First lady Michelle Obama is reaching out to encourage local communities to help their children become healthy by teaching them about nutrition, now Greenport is jumping on board.
What started as a small organic edible garden project at the Elementary School has blossomed into a community effort involving students from kindergarten through grade 12 plus local residents and merchants, including restaurateur Rosa Ross of Scrimshaw in Greenport. She’s showing students how to use the healthy vegetables they grow to make delectable meals.
Ms. Ross was among the chefs Ms. Obama called to Washington last year to spearhead the effort to improve children’s nutrition. After returning to the North Fork, Ms. Ross wasn’t quite sure at first how she might implement a local program. Along came Greenport school nurse Carol Worth, who was ready to put Ms. Ross’ skills to work.
Ms. Worth began exploring the organic gardens springing up at various East End schools and became intrigued by the “edible schoolyard” projects that have spread from California to the East Coast. Working with Maryann Birmingham of Cornell Cooperative Extension, she saw the garden as a means of giving life to her lectures about proper nutrition.
Ms. Worth’s duties at the school include weighing and measuring students, and she has seen many with increasing body mass indexes. She wanted action, not just words, to change that trend.
“It’s something I can do to make a change,” she said of the organic edible garden effort.
Mary Morgan, who has two children at the school and is among the leaders of Slow Food East End, arranged a $3,000 grant from that group. That got Ms. Worth’s project off and running.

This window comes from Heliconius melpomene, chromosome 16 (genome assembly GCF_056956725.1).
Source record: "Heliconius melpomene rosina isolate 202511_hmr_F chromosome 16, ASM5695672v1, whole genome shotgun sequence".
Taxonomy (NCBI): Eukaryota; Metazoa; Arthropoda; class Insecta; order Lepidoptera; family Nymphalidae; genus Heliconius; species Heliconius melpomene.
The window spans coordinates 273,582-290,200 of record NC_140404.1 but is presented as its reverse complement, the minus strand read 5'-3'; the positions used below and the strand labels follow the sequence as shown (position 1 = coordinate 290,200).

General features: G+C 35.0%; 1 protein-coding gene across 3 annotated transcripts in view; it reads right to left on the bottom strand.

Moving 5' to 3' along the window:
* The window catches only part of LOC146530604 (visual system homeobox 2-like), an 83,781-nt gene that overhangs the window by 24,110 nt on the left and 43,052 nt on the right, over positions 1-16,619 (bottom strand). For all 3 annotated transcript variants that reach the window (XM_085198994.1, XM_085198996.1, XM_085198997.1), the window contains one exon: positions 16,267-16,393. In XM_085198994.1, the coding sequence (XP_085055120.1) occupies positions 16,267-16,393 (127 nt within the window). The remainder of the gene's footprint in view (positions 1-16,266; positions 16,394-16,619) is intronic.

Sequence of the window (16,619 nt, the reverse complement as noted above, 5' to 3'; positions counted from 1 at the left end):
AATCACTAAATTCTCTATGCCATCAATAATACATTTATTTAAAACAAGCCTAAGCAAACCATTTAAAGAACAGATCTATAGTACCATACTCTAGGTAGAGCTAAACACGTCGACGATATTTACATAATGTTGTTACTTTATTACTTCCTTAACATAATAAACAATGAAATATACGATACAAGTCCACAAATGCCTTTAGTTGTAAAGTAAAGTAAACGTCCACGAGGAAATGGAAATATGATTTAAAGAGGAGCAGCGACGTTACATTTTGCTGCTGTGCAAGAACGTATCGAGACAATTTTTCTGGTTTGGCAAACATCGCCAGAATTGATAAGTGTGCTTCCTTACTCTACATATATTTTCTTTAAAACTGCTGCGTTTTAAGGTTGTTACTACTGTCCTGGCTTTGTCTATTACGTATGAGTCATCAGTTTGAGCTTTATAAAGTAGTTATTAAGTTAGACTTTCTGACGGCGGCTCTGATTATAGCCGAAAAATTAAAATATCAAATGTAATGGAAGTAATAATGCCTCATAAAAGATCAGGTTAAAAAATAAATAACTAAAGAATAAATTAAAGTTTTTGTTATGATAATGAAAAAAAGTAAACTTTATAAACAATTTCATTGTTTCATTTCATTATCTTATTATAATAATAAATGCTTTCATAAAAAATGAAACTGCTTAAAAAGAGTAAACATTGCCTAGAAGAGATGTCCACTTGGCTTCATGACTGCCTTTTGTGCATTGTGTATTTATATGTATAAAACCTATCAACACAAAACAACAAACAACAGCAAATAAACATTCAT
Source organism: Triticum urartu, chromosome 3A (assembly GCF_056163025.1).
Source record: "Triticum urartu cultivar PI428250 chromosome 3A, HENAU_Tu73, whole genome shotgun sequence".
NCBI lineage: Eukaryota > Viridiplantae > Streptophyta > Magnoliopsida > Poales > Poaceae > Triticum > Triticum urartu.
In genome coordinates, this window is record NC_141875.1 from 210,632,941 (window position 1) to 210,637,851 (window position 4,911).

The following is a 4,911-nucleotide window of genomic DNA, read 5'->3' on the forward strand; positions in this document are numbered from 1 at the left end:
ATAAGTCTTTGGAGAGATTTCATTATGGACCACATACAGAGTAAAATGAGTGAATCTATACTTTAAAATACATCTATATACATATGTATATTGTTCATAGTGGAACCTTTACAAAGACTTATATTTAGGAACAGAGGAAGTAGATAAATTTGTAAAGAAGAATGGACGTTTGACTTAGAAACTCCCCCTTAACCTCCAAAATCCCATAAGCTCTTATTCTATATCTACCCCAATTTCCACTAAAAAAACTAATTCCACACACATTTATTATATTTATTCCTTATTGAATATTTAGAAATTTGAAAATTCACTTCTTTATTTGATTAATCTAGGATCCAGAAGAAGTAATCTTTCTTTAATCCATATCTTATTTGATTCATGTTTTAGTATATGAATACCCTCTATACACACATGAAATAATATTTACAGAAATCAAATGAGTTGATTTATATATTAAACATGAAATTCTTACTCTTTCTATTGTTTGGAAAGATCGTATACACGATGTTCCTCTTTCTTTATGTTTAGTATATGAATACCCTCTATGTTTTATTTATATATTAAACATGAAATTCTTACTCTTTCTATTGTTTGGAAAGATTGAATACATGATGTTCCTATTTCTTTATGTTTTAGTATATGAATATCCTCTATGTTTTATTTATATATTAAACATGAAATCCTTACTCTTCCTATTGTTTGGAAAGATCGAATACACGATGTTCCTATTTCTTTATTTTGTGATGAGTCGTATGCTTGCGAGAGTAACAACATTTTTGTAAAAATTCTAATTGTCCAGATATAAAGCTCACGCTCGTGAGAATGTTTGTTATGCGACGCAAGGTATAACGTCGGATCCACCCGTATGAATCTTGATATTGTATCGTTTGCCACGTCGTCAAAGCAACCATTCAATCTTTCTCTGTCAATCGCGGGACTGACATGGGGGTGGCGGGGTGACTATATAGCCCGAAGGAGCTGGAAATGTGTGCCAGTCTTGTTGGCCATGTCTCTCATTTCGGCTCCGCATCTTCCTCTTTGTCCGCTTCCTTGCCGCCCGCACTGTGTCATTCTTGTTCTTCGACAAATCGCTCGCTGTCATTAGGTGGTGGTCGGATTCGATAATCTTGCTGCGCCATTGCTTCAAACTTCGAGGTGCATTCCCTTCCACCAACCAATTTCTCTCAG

Peconic Land Trust’s Charnews Farm on Youngs Avenue in Southold has also played a part in the project, helping to educate both Ms. Worth and teacher assistant Jeanie Calderale in the ways of organic growing.
Deer fencing has gone up around the school garden area, and junior and senior high school students, under the direction of teacher Mike Davies, have been busy in woodworking classes creating the wooden frames for the raised planting beds. The Marjam company of Mattituck provided the wood at a very low cost, Ms. Worth said. As for Mr. Davies, as a summer worker at a local farm he said he was delighted to get his students involved.
Clark’s Garden on Main Street has been growing some seedlings that will be turned over to the students for planting. Ms. Calderale jumped in to select plants and will work with the students doing the planting.
The garden will include lettuce, spinach, peas, radishes, potatoes, tomatoes and other colorful vegetables.
Students have so taken to heart her lessons about proper nutrition that she needs only to walk through the cafeteria to have them come up to her to show off the vegetables they’ve brought for lunch in place of the sweet and salty snacks that once dominated their lunch bags.
But the edible garden doesn’t end with the planting. And that’s where Ms. Ross’ talents will be pressed into service in teaching students how their home-grown vegetables can enhance school cafeteria menus.
The first step was a tour of Scrimshaw, where the students could see first hand how professionals prepare gourmet meals.
Ms. Ross will also work with home economics teachers and students to ensure that the organic vegetables are used effectively to tempt palates.
Art students will also get involved by creating signs for the garden from recycled wood.
Elementary school principal Joseph Tsaveras is looking ahead and dreams about planting a vineyard at the school next year.
He’s not looking to turn students into winemakers, but he would like to grow some grapes for them to add to their menus.
“It’s unbelievable what a community can do to build something wonderful for the school,” Ms. Worth said.